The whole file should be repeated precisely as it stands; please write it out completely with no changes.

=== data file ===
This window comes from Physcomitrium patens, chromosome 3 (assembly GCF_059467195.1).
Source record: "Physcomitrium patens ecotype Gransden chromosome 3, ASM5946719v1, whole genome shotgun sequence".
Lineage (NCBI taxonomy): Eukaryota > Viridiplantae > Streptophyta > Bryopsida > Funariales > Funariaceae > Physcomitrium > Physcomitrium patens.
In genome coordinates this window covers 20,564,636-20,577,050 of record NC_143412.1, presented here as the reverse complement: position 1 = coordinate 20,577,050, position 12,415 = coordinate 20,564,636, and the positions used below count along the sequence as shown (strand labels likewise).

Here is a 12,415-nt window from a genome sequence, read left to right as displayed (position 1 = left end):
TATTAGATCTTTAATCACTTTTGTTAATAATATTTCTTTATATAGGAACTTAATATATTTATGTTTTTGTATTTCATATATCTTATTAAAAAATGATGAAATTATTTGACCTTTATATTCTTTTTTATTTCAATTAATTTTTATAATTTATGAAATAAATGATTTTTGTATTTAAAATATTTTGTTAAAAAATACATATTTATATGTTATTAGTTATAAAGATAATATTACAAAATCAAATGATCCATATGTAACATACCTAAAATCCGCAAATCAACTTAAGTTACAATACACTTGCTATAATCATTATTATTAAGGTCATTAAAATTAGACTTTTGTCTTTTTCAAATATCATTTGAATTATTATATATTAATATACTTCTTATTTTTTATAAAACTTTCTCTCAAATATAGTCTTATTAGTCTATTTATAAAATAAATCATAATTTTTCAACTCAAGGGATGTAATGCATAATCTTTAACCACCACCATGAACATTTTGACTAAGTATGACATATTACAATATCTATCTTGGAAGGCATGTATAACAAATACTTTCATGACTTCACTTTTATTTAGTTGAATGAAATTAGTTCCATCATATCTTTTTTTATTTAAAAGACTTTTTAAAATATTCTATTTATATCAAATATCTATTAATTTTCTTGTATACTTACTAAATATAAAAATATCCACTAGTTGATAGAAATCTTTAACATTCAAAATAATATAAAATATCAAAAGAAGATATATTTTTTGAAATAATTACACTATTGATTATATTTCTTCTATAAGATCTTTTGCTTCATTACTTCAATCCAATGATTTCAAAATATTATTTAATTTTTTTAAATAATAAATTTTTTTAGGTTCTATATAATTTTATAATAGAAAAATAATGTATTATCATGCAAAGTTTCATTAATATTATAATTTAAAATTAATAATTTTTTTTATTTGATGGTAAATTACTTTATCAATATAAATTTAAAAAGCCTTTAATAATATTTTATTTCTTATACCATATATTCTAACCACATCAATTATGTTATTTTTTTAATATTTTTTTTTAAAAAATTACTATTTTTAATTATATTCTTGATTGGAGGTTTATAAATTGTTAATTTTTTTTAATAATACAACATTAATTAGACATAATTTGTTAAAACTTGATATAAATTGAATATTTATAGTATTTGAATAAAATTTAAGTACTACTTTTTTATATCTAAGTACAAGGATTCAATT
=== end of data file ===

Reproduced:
This window comes from Physcomitrium patens, chromosome 3 (assembly GCF_059467195.1).
Source record: "Physcomitrium patens ecotype Gransden chromosome 3, ASM5946719v1, whole genome shotgun sequence".
Lineage (NCBI taxonomy): Eukaryota > Viridiplantae > Streptophyta > Bryopsida > Funariales > Funariaceae > Physcomitrium > Physcomitrium patens.
In genome coordinates this window covers 20,564,636-20,577,050 of record NC_143412.1, presented here as the reverse complement: position 1 = coordinate 20,577,050, position 12,415 = coordinate 20,564,636, and the positions used below count along the sequence as shown (strand labels likewise).

Here is a 12,415-nt window from a genome sequence, read left to right as displayed (position 1 = left end):
TATTAGATCTTTAATCACTTTTGTTAATAATATTTCTTTATATAGGAACTTAATATATTTATGTTTTTGTATTTCATATATCTTATTAAAAAATGATGAAATTATTTGACCTTTATATTCTTTTTTATTTCAATTAATTTTTATAATTTATGAAATAAATGATTTTTGTATTTAAAATATTTTGTTAAAAAATACATATTTATATGTTATTAGTTATAAAGATAATATTACAAAATCAAATGATCCATATGTAACATACCTAAAATCCGCAAATCAACTTAAGTTACAATACACTTGCTATAATCATTATTATTAAGGTCATTAAAATTAGACTTTTGTCTTTTTCAAATATCATTTGAATTATTATATATTAATATACTTCTTATTTTTTATAAAACTTTCTCTCAAATATAGTCTTATTAGTCTATTTATAAAATAAATCATAATTTTTCAACTCAAGGGATGTAATGCATAATCTTTAACCACCACCATGAACATTTTGACTAAGTATGACATATTACAATATCTATCTTGGAAGGCATGTATAACAAATACTTTCATGACTTCACTTTTATTTAGTTGAATGAAATTAGTTCCATCATATCTTTTTTTATTTAAAAGACTTTTTAAAATATTCTATTTATATCAAATATCTATTAATTTTCTTGTATACTTACTAAATATAAAAATATCCACTAGTTGATAGAAATCTTTAACATTCAAAATAATATAAAATATCAAAAGAAGATATATTTTTTGAAATAATTACACTATTGATTATATTTCTTCTATAAGATCTTTTGCTTCATTACTTCAATCCAATGATTTCAAAATATTATTTAATTTTTTTAAATAATAAATTTTTTTAGGTTCTATATAATTTTATAATAGAAAAATAATGTATTATCATGCAAAGTTTCATTAATATTATAATTTAAAATTAATAATTTTTTTTATTTGATGGTAAATTACTTTATCAATATAAATTTAAAAAGCCTTTAATAATATTTTATTTCTTATACCATATATTCTAACCACATCAATTATGTTATTTTTTTAATATTTTTTTTTAAAAAATTACTATTTTTAATTATATTCTTGATTGGAGGTTTATAAATTGTTAATTTTTTTTAATAATACAACATTAATTAGACATAATTTGTTAAAACTTGATATAAATTGAATATTTATAGTATTTGAATAAAATTTAAGTACTACTTTTTTATATCTAAGTACAAGGATTCAATT